• Track 10-1A pattern of depressed resistance in autism
  • Track 10-2Do vaccines for children cause autism?
  • Track 10-3Research supports vaccinating
  • Track 10-4Autism genetic risk factors
  • Track 10-5Autism environmental risk factors

Neurons are the building blocks of the nervous system which includes the brain and spinal cord. Neurons normally don’t reproduce or replace themselves, so when they become damaged or die they cannot be replaced by the body. Examples of neurodegenerative diseases include Parkinson’s, Alzheimer’s, and Huntington’s disease. Dementias are responsible for the greatest burden of neurodegenerative diseases, with Alzheimer’s representing approximately 60-70% of dementia cases. Many of these diseases are genetic. Sometimes the cause is a medical condition such as alcoholism, a tumour, or a stroke. Other causes may include toxins, chemicals, and viruses. Sometimes the cause is not known. Degenerative nerve diseases include Alzheimer’s disease, amyotrophic lateral sclerosis, fried Reich’s ataxia, Huntington’s disease, Parkinson’s disease, spinal muscular atrophy. Degenerative nerve diseases can be serious or life-threatening. It depends on the type. Most of them have no cure. Treatments may help improve symptoms, relieve pain, and increase mobility.

  • Track 11-1 Dementias responsible for greatest burden of neurodegenerative diseases
  • Track 11-2Causes and treatments
  • Track 11-3Motor neurone diseases
  • Track 11-4Huntington’s disease

The term “nutraceutical” is used to describe these medicinally or nutritionally functional foods. Nutraceuticals, which have also been called medical foods, designer foods, phytochemicals, functional foods and nutritional supplements, include such everyday products as “bio” yoghurts and fortified breakfast cereals, as well as vitamins, herbal remedies and even genetically modified foods and supplements. Both can have a similar effect on the body but the long term affect is devastatingly different. The idea is that, “we can produce the same type of effect as drugs without all of the side effects”. Nutraceuticals, in contrast to pharmaceuticals, are substances, which usually have not patent protection. The straightforward application of pharmaceutical standards, especially across national borders, is likely to be a difficult challenge and could effectively paralyze the industry. We are all advocates for all natural nutrition, but due to the legal claim that only drugs can cure, prevent or mitigate. Nutraceuticals   cannot be recommended by doctors when someone is suffering from illness.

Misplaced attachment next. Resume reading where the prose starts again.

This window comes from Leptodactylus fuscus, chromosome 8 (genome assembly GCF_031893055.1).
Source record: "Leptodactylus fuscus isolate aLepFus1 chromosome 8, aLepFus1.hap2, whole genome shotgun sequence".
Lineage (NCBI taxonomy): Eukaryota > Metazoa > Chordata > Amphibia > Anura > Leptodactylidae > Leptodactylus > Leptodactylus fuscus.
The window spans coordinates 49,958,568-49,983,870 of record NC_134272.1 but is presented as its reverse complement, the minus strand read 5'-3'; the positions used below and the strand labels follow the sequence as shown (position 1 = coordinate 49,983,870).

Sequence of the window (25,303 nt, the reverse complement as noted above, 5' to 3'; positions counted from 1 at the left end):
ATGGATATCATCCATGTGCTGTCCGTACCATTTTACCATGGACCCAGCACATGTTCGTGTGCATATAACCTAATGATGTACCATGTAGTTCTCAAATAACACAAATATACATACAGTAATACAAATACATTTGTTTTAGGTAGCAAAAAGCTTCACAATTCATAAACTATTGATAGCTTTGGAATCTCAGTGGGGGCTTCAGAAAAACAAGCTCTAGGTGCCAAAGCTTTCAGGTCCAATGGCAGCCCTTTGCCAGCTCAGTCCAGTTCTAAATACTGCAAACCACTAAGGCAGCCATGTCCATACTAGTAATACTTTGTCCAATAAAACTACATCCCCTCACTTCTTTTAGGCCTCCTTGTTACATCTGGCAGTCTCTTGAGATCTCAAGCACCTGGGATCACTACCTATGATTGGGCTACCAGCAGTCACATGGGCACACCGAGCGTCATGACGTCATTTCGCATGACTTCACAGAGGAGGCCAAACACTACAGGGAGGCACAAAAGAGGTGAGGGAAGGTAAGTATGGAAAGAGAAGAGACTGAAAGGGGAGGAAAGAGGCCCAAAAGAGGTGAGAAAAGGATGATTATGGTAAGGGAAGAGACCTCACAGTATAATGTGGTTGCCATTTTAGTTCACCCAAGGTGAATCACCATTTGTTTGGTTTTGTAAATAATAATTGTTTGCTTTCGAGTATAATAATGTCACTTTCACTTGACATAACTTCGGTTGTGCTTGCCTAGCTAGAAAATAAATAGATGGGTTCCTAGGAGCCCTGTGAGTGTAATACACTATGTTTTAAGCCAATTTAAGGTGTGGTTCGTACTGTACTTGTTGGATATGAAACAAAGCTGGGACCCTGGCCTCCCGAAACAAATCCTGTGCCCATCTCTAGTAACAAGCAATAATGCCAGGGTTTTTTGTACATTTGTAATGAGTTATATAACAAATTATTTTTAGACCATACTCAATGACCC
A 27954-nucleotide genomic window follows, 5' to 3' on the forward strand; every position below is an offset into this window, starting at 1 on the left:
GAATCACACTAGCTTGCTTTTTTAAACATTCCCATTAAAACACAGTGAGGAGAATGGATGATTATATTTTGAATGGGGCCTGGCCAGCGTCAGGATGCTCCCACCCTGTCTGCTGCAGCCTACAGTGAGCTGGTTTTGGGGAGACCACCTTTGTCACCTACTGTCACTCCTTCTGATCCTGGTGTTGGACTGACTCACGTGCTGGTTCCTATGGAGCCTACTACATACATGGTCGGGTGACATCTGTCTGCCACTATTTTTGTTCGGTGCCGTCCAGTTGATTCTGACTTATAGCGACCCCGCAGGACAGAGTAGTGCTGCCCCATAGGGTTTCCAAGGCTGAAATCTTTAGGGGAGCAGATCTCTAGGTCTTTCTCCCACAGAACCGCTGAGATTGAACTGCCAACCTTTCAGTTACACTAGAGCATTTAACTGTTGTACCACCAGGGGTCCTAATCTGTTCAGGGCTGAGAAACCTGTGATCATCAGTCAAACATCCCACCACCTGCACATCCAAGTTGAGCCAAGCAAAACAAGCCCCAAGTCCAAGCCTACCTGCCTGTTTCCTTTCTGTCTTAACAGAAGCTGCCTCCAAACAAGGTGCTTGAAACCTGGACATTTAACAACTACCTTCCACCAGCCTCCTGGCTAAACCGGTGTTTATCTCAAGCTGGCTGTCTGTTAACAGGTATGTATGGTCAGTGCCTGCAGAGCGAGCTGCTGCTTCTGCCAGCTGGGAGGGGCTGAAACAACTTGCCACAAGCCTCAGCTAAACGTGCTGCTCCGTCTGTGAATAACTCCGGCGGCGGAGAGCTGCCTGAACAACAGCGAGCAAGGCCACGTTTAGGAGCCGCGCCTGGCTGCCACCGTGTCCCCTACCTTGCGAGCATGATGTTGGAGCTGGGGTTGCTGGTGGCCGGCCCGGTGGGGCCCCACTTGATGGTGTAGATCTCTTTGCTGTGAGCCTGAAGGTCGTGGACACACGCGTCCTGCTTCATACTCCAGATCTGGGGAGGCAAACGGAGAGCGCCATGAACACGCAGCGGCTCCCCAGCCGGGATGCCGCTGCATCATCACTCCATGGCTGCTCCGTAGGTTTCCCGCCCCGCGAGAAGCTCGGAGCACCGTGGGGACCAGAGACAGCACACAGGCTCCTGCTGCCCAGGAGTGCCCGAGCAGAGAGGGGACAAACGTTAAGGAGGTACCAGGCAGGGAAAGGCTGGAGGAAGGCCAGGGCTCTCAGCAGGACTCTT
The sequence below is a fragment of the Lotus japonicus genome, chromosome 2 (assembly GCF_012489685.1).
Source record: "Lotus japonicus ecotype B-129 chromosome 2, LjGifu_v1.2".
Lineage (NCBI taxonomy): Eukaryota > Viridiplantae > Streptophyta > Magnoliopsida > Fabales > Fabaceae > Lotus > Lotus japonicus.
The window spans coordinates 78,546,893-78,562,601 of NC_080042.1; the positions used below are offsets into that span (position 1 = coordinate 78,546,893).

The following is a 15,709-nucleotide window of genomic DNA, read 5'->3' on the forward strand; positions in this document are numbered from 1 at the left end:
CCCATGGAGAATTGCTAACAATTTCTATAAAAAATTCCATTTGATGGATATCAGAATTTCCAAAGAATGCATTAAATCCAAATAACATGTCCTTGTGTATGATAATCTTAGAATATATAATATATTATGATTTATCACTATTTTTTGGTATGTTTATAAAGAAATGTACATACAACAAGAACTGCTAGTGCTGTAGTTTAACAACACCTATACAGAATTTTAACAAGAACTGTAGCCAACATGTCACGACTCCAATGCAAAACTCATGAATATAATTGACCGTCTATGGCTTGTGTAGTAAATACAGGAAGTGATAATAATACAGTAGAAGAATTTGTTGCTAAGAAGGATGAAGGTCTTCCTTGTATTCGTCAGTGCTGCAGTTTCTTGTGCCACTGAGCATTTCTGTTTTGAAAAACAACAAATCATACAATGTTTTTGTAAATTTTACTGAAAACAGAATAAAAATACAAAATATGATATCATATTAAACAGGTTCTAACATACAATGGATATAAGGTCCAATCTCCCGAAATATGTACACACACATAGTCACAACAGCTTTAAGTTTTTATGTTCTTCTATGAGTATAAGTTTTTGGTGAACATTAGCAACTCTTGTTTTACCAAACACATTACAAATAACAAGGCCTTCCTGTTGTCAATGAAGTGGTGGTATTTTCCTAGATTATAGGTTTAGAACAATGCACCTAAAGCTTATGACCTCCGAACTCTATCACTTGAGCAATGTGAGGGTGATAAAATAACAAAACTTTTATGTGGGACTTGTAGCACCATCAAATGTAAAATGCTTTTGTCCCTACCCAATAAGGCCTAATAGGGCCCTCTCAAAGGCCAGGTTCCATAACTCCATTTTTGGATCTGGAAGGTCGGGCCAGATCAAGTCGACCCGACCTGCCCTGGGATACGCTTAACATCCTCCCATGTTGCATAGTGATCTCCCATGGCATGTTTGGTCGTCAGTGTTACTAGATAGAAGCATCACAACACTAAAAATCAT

• Track 12-1 Can only drug cure a disease?
  • Track 12-2Antioxidants
  • Track 12-3Why are pharmaceuticals around?
  • Track 12-4Nutraceutical Supplements as convenient and effective
  • Track 12-5Bridging the gap between food and medicine

This paper provides a mini-review of some recent approaches for the treatment of brain pathologies examining both medicinal chemistry and pharmaceutical technology contributions. Medicinal chemistry-based strategies are essentially aimed at the chemical modification of low molecular weight drugs in order to increase their lipophilicity or the design of appropriate prodrugs, although this review will focus primarily on the use of prodrugs and not analog development. Recently, interest has been focused on the design and evaluation of prodrugs that are capable of exploiting one or more of the various endogenous transport systems at the level of the blood brain barrier (BBB). The technological strategies are essentially non-invasive methods of drug delivery to malignancies of the central nervous system (CNS) and are based on the use of nanosystems (colloidal carriers) such as liposomes, polymeric nanoparticles, solid lipid nanoparticles, polymeric micelles and dendrimers. The biodistribution of these nanocarriers can be manipulated by modifying their surface physico-chemical properties or by coating them with surfactants and polyethylene-glycols (PEGs). Liposomes, surfactant coated polymeric nanoparticles, and solid lipid nanoparticles are promising systems for delivery of drugs to tumors of the CNS. This mini-review discusses issues concerning the scope and limitations of both the medicinal chemistry and technological approaches. Based on the current findings, it can be concluded that crossing of the BBB and drug delivery to CNS is extremely complex and requires a multidisciplinary approach such as a close collaboration and common efforts among researchers of several scientific areas, particularly medicinal chemists, biologists and pharmaceutical technologists.


  • Track 13-1Medication plan and sub-atomic docking